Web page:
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Trump issues statement on spending bill, rejects limits on federal marijuana laws

| May 5, 2017 | Articles, News

by Dave Boyer // Washington Times

Like his two immediate predecessors, President Trump signed a massive spending bill into law Friday by adding caveats in a “signing statement” that asserts his authority against the wishes of Congress on issues ranging from enforcement of medical marijuana laws to the transfer of detainees at Guantanamo Bay.

In the statement accompanying a $1.1 trillion spending bill, Mr. Trump singled out a provision by lawmakers that bars the Justice Department from using funds “to prevent implementation of medical marijuana laws by various States and territories.”

Mr. Trump said, “I will treat this provision consistently with my constitutional responsibility to take care that the laws be faithfully executed.”

That appears to be in line with Attorney General Jeff Sessions’ comments that he opposes the “expanded use” of marijuana. A White House spokeswoman could not immediately be reached for comment.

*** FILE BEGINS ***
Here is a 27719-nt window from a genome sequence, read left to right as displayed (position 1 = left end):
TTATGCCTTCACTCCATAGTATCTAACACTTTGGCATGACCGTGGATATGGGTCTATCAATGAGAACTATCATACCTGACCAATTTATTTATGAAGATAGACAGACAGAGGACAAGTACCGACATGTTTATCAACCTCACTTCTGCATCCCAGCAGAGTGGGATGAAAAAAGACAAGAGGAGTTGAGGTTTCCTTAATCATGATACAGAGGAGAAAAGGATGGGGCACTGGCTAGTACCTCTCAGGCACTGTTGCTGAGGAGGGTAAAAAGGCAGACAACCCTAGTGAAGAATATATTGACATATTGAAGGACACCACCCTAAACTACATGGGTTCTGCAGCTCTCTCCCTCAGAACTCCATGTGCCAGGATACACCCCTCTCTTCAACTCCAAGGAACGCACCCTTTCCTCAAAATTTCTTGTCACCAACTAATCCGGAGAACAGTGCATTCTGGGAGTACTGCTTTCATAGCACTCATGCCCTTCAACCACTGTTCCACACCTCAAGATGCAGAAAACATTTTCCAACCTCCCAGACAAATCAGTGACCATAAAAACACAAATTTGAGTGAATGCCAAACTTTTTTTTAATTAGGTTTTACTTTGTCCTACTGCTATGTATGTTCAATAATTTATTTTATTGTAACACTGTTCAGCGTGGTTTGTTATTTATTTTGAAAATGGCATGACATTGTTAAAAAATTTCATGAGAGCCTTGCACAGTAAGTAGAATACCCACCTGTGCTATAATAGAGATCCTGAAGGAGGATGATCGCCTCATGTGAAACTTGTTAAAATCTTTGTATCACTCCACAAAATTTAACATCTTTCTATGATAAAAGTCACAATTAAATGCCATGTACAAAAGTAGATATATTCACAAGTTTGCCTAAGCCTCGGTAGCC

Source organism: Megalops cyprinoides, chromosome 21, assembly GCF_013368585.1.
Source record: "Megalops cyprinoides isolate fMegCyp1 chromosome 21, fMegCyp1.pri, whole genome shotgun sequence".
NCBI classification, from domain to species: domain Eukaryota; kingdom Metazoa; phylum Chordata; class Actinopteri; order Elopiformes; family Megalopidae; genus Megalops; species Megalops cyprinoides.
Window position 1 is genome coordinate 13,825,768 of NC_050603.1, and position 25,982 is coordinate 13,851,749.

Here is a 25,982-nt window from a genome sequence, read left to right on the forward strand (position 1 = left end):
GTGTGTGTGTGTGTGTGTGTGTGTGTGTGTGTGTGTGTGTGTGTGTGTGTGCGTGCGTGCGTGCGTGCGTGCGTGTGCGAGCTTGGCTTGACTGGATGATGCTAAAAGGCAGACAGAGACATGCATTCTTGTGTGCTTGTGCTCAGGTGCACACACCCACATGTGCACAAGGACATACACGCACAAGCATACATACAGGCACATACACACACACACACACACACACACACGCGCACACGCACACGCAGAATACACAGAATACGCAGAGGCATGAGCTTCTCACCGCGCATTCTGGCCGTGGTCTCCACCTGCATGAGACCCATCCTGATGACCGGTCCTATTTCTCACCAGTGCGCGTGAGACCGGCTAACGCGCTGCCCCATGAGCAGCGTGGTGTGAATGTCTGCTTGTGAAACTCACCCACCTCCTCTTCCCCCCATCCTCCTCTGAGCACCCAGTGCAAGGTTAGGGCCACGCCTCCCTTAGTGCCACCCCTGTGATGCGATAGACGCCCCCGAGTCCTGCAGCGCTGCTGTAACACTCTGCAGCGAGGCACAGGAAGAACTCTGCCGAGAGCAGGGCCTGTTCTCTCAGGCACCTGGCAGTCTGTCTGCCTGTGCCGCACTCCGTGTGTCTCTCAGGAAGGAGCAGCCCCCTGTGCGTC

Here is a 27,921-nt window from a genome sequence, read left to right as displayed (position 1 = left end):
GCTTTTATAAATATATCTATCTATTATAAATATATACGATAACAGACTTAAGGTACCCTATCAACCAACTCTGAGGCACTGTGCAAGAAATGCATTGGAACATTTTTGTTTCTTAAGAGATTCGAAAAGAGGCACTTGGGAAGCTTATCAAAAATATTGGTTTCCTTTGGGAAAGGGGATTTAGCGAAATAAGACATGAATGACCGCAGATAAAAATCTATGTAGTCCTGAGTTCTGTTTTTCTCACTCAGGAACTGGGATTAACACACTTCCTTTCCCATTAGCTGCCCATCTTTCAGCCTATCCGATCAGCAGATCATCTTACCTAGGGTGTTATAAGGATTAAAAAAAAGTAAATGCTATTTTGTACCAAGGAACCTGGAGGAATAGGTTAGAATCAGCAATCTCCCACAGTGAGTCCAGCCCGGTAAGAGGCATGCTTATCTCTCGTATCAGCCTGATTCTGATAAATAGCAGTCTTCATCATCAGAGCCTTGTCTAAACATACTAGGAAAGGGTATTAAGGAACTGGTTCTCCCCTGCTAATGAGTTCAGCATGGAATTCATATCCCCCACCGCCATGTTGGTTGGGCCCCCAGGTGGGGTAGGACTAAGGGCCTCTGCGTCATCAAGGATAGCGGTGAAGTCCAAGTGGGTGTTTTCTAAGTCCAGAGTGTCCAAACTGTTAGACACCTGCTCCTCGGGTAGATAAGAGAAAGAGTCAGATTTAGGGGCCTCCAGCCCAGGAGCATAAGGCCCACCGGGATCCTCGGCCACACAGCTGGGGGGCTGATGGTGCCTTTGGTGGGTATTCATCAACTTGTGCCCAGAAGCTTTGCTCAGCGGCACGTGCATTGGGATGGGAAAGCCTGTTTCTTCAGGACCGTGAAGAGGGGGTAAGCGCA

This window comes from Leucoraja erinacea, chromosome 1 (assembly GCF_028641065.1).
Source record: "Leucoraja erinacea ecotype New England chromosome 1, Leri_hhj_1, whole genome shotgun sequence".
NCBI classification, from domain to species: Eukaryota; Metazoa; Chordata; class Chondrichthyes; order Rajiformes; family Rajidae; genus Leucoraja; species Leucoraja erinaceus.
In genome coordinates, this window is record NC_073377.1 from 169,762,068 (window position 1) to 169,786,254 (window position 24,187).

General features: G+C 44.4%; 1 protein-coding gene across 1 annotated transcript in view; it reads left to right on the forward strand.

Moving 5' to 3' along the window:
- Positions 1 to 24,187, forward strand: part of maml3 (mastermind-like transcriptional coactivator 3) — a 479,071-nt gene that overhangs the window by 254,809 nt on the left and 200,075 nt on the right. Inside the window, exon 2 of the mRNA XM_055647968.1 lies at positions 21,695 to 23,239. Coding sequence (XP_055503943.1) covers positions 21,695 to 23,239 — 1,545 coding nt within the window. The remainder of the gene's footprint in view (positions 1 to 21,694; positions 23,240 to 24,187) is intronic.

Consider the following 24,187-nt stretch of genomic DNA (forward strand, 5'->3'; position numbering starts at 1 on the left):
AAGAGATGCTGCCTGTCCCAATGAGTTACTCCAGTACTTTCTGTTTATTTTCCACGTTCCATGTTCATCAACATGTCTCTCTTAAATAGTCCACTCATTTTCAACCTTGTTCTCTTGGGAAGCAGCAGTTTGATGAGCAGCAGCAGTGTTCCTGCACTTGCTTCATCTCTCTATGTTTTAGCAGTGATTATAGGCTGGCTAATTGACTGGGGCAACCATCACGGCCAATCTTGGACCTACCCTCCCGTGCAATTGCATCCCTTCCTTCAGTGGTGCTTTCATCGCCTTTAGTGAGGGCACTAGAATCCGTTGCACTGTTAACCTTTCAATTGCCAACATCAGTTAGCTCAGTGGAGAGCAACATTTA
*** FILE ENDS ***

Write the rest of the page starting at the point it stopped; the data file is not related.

Twenty-eight states have some form of medical marijuana, but the drug is illegal under federal law.

The spending bill’s provision on medical marijuana prevents the Justice Department from arresting or prosecuting patients, caregivers, and businesses that are acting in compliance with state medical marijuana laws. The measure will only be binding through the end of September.

Mr. Trump noted that another provision in the spending bill restricting the transfer of Guantanamo detainees to foreign countries “does not include an exception for when a court might order the release of a detainee to certain countries.”

“I will treat these, and similar provisions, consistently with my constitutional authority as commander in chief,” Mr. Trump said.

Presidents Obama and George W. Bush issued dozens of “signing statements” spelling out areas where they disagreed with congressional intent in various legislation, and asserting their executive authority to carry out the law as they saw fit.